post baby belly


Abdominoplasties come in all shapes and sizes, just like the women who need them.  This blog will be a glossary of some of the common terms.  From biggest surgery to smallest:

Full abdominoplasty.  Also called Tummy tuck. Two scars: one incision from about hip to hip and one around the belly button.  The muscles are tightened and usually all of the skin between the pubic area and belly button is removed. This can be combined with other procedures like liposuction of the flanks.  Cannot be combined with liposuction of the belly itself.  If you have hanging skin, volumes of loose skin, or loose skin above the belly button, this may be what you need.

Mini abdominoplasty.  Also called a mini tummy tuck.  The incision for a mini can be placed as low as you want to go.  The scar length can vary– from short like a C-section to longer from hip to hip.  The longer the scar, the more skin is removed.  (and most are not the short C-section kind.  Sorry.) Does not have an incision at the belly button. (Good for bikinis and low rider jeans) Does minimal to no tightening of the skin above the belly button.  It does tighten the skin of the lower belly. You can combine with liposuction of anywhere you want.  You can also combine with tightening of the muscle, though it can be difficult to reach the upper muscle near the ribcage if you are long waisted.

Floating belly button.  This is not a common surgery.  It involves no scar on the skin of the belly button, just one in the lower abdomen.  Your belly button is like a mushroom.  During a normal tummy tuck the belly button does not move- the skin does.  In this surgery, the stalk of the belly button is cut, and the belly button floats down toward the pubic area attached only to the skin.  This allows tightening of the upper abdomen and lower abdomen skin.  The issue is it lowers the position of the belly button, so it is only good for those with high belly buttons to begin with, and the belly button is no longer connected to the stalk.  If you ever need a laproscopic procedure, they cannot use the port through the belly button as this connection is gone. 

Muscle tightening only.  This is for the women who have good skin tone, no fat, but have loosened muscles after babies. (When you aren’t sucking it in you look 5 months pregnant, and when you suck it in you go FLAT.)  A lot of my Bay Area women fall into this category.  The skin incision can be short when you do this.  NOTE:  If when you suck in your belly the skin hangs and is wrinkled, then you likely need some form of skin tightening.  The more skin tightening, the longer the scar.  See mini tummy tuck description above.

The hybrid adominoplasty is a trademarked name of a procedure done by Dr. Moelleken from Southern California.  It is most like the muscle tightening only procedure listed above.

The institute of medicine is widely recognized as setting guidelines for pregnancy.  The last time they revised their estimates was in 1990.  Since then the obesity epidemic has boomed.  Kathleen Rasmussen, ScD, PhD, and IOM committee chairwoman expressed “during pregnancy many women gain substantially more than we would like.”  The new guidelines are similar to the past, but now the obese women have an upper limit.  No one should lose weight while pregnant.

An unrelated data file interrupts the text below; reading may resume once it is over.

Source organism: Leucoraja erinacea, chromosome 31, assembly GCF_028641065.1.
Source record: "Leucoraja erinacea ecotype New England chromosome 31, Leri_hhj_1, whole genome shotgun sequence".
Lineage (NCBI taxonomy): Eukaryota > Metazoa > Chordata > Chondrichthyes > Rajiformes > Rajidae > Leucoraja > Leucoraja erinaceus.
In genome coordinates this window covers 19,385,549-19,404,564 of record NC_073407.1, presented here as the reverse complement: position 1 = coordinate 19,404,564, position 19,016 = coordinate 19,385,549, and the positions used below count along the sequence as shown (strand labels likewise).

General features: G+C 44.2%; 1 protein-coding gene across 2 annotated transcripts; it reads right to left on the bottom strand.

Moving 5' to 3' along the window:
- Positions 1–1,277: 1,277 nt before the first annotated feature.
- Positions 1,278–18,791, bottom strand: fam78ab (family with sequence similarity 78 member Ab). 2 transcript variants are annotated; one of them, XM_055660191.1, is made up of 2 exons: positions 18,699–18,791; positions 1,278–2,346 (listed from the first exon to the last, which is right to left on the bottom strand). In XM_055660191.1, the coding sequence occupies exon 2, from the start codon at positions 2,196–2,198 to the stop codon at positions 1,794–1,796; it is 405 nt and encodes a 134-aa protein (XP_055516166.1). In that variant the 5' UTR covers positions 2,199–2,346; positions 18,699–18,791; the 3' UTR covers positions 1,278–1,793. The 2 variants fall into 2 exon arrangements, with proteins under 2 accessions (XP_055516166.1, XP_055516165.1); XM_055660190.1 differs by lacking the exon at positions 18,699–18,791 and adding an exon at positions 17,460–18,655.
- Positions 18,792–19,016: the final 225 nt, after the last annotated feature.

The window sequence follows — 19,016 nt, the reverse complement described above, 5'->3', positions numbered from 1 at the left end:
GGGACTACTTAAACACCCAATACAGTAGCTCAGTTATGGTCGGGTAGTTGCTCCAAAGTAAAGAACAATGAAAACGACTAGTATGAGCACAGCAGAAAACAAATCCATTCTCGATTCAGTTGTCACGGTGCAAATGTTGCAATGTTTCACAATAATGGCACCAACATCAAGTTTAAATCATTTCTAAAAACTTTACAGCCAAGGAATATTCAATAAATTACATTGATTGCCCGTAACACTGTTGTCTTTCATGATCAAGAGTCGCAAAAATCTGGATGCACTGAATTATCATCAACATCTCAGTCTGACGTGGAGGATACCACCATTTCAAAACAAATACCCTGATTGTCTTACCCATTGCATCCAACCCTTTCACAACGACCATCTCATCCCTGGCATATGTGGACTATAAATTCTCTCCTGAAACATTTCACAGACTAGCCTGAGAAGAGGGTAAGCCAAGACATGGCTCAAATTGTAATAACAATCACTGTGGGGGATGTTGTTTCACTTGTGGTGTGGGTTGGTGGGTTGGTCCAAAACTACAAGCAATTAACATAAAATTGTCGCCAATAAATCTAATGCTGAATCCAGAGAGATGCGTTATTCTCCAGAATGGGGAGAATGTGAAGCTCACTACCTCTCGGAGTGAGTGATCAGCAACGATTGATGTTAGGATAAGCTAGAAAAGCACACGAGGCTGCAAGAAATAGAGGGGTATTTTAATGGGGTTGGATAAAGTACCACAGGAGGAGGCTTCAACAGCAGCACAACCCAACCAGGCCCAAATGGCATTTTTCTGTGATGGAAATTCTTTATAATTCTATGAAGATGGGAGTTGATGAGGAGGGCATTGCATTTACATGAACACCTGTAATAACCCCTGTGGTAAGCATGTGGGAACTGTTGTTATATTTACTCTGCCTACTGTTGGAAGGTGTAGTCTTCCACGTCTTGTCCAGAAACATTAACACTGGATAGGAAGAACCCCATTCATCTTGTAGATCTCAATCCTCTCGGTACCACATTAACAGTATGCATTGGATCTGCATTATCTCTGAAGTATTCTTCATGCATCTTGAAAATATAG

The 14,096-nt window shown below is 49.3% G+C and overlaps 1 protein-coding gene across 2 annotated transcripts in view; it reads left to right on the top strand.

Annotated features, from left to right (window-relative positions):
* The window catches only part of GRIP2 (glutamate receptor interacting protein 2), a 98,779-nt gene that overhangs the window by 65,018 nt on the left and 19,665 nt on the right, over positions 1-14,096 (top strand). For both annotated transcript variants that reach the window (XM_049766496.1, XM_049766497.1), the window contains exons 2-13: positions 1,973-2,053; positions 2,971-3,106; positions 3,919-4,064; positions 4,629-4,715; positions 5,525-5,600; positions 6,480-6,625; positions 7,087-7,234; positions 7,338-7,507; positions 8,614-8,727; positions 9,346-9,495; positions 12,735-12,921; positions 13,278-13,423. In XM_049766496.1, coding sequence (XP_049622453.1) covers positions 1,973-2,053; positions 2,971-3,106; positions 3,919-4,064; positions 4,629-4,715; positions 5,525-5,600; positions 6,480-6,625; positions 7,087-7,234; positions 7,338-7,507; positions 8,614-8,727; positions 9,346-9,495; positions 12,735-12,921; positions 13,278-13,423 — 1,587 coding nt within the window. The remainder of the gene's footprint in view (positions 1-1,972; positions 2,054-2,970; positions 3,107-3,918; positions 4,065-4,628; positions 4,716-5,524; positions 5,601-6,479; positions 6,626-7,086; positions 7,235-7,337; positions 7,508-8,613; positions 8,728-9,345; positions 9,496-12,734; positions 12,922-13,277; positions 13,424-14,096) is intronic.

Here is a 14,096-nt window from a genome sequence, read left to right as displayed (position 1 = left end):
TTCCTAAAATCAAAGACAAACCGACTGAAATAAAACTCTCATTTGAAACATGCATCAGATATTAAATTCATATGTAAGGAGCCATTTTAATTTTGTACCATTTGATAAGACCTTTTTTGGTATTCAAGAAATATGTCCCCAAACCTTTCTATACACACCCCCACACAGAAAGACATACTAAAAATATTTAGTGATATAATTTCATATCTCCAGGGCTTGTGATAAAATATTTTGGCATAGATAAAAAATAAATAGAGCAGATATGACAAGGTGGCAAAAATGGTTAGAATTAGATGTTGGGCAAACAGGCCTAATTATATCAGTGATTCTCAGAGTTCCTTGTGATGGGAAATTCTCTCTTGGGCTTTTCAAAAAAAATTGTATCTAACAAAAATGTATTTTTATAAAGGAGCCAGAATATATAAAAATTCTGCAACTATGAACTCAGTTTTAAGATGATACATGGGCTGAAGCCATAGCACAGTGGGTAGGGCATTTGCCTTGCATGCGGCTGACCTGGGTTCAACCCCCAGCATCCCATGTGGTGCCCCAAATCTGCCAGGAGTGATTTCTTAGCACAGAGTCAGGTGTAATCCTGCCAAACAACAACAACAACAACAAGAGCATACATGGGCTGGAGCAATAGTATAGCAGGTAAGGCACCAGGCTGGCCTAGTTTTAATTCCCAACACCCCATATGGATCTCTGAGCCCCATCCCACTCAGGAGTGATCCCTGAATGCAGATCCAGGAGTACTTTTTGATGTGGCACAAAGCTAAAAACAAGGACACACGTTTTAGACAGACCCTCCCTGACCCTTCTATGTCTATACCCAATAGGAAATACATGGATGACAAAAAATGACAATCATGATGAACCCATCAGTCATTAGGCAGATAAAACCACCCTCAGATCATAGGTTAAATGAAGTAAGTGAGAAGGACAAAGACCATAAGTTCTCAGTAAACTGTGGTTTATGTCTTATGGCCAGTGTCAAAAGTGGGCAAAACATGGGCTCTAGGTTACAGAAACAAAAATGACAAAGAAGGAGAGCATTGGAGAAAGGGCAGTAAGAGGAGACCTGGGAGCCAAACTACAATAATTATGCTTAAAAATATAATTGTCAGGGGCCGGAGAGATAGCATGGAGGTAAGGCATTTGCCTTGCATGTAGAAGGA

So what is the magic answer?

First, figure out your BMI.  Body mass index.   weight (pounds) / [height (ininches)]2 x 703.  For those who don’t want to do the math, go to the calculator here: http://www.cdc.gov/healthyweight/assessing/bmi/adult_bmi/english_bmi_calculator/bmi_calculator.html  This is a fairly reliable way of figuring out body “fatness” in most people. It doesn’t directly measure your fat, but research has shown BMI correlates with accurate measurements of body fat.

What are the categories?

  • If your BMI is less than 18.5= underweight
  • BMI is 18.5 to 24.9= normal or healthy
  • BMI is 25.0 to 29.9= overweight
  • BMI is 30.0 or higher= obese

 

SO. the IOM guidelines?

 

If you are pregnant with ONE child:

  • Underweight: Gain 28-40 pounds
  • Normal weight: Gain 25-35 pounds
  • Overweight: Gain 15-25 pounds
  • Obese: Gain 11-20 pounds

If you are pregnant with TWINS :

  • Underweight: no guidelines due to insufficient data
  • Normal weight: Gain 37-54 pounds
  • Overweight: Gain 31-50 pounds
  • Obese: Gain 25-42 pounds

So most likely,  to do this, you need to eat basically what is your normal.  Exercise.  Don’t think of this time as “eating for two.”  If you do, in addition to gaining more weight than you should (which leads to a host of other issues), you will be hurting your body’s ability to bounce back after pregnancy.  Trust me- as a plastic surgeon, I see it all the time.

Many women who come to me have gained weight.  Particularly after babies, and the more babies the merrier, you may not be able to get back down to the svelte self you once were.  Some of it is from pregnancy- did you overeat? not exercise? Some of it is from young motherhood- are you sleep deprived? eating to stay awake? nibbling on all of the goldfish and mac n cheese? going to the umpteen million kiddie parties with cupcakes? or finishing the tidbits on your kids plates while cleaning the dishes (guilty as charged)?